LONDON — Jodie Whittaker is the new Doctor Who, the BBC has announced.
She is the first woman to play the iconic time travelling character since the TV show launched on the BBC in 1963.
The BBC unveiled Whittaker as the Doctor in a short on-screen teaser trailer soon after the Wimbledon men's final between Roger Federer and Marin Cilic.
The regeneration from Capaldi to Whittaker will take place during the Christmas special later this year. Her first series as the Time Lord will begin in 2018.
Whittaker, 35, is best known for starring in ITV drama "Broadchurch." She has also appeared in "The Entire History of You" episode of Netflix drama "Black Mirror" and Sky's "The Smoke."
Speaking about being the first woman to play the Doctor, she told the BBC: "It feels completely overwhelming, as a feminist, as a woman, as an actor, as a human, as someone who wants to continually push themselves and challenge themselves, and not be boxed in by what you’re told you can and can’t be. It feels incredible."
And it’s not just the star of "Doctor Who" regenerating. The show’s writer and executive producer Steven Moffat is bowing out after nearly a decade in December.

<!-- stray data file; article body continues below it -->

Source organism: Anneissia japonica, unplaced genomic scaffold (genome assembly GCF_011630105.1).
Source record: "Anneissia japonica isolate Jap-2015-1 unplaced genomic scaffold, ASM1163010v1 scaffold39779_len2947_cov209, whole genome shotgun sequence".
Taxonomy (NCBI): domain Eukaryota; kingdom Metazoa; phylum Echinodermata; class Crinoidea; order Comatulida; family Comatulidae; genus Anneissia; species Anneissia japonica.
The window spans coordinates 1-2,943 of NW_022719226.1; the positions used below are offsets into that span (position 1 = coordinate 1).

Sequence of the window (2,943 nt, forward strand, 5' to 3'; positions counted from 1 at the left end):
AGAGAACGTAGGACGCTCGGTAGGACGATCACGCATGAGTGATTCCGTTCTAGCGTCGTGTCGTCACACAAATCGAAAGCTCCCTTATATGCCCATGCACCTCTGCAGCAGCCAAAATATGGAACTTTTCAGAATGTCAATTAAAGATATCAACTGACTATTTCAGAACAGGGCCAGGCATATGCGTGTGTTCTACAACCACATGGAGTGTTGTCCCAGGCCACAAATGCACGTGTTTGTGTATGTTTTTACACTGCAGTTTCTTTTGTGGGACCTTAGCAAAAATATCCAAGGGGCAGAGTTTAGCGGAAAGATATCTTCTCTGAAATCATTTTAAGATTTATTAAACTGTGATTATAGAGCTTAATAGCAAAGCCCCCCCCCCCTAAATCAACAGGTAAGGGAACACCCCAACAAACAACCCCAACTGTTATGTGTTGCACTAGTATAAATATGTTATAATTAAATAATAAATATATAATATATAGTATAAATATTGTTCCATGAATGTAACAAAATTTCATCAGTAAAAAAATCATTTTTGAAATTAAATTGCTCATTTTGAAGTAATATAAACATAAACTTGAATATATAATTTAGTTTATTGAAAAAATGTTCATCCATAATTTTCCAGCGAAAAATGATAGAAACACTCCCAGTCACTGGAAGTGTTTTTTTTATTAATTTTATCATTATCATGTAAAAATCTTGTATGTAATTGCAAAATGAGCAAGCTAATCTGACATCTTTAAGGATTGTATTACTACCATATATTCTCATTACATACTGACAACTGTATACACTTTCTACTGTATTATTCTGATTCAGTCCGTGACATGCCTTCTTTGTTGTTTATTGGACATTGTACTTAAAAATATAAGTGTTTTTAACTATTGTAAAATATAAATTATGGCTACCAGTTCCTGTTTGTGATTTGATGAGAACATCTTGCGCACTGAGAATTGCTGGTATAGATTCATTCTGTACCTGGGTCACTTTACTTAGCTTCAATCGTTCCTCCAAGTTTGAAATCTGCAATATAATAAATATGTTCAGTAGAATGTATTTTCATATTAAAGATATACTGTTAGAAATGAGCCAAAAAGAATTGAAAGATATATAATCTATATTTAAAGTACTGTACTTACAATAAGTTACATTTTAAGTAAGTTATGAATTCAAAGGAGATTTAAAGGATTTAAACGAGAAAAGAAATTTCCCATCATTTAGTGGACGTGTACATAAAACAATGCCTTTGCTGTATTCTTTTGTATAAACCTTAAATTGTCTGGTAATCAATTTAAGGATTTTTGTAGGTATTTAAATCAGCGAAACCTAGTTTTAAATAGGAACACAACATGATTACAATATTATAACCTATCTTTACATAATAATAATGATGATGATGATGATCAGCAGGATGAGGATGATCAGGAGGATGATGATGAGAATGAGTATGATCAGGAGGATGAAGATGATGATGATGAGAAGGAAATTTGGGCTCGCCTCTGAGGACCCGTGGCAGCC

Chibnall and the new Doctor will be tasked with breathing fresh life into a franchise which has been shedding its audience over recent series.
The most recent series was watched by an average of 5.5 million viewers — the show’s lowest rating since it was rebooted by the BBC in 2006. This does not include online viewing figures on BBC iPlayer, however.
In a statement released by the BBC, Chibnall said: "I always knew I wanted the thirteenth Doctor to be a woman and we're thrilled to have secured our number one choice. Her audition for the Doctor simply blew us all away.
"Jodie is an in-demand, funny, inspiring, super-smart force of nature and will bring loads of wit, strength and warmth to the role. The thirteenth Doctor is on her way."